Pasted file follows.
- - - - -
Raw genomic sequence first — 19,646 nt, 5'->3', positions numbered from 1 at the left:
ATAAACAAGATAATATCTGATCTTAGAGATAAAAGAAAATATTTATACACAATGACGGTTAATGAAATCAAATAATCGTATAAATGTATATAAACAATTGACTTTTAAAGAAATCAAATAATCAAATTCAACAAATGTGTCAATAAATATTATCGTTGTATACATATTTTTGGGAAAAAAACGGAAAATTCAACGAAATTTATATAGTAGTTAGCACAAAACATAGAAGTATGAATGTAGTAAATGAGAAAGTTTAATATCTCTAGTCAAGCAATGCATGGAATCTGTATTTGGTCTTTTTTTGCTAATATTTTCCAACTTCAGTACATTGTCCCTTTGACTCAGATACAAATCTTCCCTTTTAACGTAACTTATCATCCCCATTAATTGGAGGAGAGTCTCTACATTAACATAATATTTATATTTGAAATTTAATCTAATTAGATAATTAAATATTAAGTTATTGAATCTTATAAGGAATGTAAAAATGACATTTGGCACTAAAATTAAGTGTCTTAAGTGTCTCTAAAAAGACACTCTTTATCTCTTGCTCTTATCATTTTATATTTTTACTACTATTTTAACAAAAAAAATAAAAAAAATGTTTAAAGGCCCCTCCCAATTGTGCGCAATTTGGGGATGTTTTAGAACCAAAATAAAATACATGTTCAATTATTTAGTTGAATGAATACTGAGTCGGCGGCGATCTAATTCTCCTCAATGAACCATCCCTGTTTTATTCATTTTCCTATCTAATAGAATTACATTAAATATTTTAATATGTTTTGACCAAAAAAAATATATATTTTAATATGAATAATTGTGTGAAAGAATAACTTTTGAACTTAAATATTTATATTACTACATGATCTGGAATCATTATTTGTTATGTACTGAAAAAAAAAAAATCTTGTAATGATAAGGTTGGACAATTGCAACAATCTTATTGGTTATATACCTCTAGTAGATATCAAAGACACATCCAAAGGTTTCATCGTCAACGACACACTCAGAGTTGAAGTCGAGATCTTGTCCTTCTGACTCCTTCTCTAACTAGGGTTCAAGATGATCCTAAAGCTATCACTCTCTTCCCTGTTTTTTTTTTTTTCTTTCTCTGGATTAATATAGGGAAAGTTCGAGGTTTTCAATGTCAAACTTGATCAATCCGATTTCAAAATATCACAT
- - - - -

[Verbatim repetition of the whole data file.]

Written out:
Raw genomic sequence first — 19,646 nt, 5'->3', positions numbered from 1 at the left:
ATAAACAAGATAATATCTGATCTTAGAGATAAAAGAAAATATTTATACACAATGACGGTTAATGAAATCAAATAATCGTATAAATGTATATAAACAATTGACTTTTAAAGAAATCAAATAATCAAATTCAACAAATGTGTCAATAAATATTATCGTTGTATACATATTTTTGGGAAAAAAACGGAAAATTCAACGAAATTTATATAGTAGTTAGCACAAAACATAGAAGTATGAATGTAGTAAATGAGAAAGTTTAATATCTCTAGTCAAGCAATGCATGGAATCTGTATTTGGTCTTTTTTTGCTAATATTTTCCAACTTCAGTACATTGTCCCTTTGACTCAGATACAAATCTTCCCTTTTAACGTAACTTATCATCCCCATTAATTGGAGGAGAGTCTCTACATTAACATAATATTTATATTTGAAATTTAATCTAATTAGATAATTAAATATTAAGTTATTGAATCTTATAAGGAATGTAAAAATGACATTTGGCACTAAAATTAAGTGTCTTAAGTGTCTCTAAAAAGACACTCTTTATCTCTTGCTCTTATCATTTTATATTTTTACTACTATTTTAACAAAAAAAATAAAAAAAATGTTTAAAGGCCCCTCCCAATTGTGCGCAATTTGGGGATGTTTTAGAACCAAAATAAAATACATGTTCAATTATTTAGTTGAATGAATACTGAGTCGGCGGCGATCTAATTCTCCTCAATGAACCATCCCTGTTTTATTCATTTTCCTATCTAATAGAATTACATTAAATATTTTAATATGTTTTGACCAAAAAAAATATATATTTTAATATGAATAATTGTGTGAAAGAATAACTTTTGAACTTAAATATTTATATTACTACATGATCTGGAATCATTATTTGTTATGTACTGAAAAAAAAAAAATCTTGTAATGATAAGGTTGGACAATTGCAACAATCTTATTGGTTATATACCTCTAGTAGATATCAAAGACACATCCAAAGGTTTCATCGTCAACGACACACTCAGAGTTGAAGTCGAGATCTTGTCCTTCTGACTCCTTCTCTAACTAGGGTTCAAGATGATCCTAAAGCTATCACTCTCTTCCCTGTTTTTTTTTTTTTCTTTCTCTGGATTAATATAGGGAAAGTTCGAGGTTTTCAATGTCAAACTTGATCAATCCGATTTCAAAATATCACAT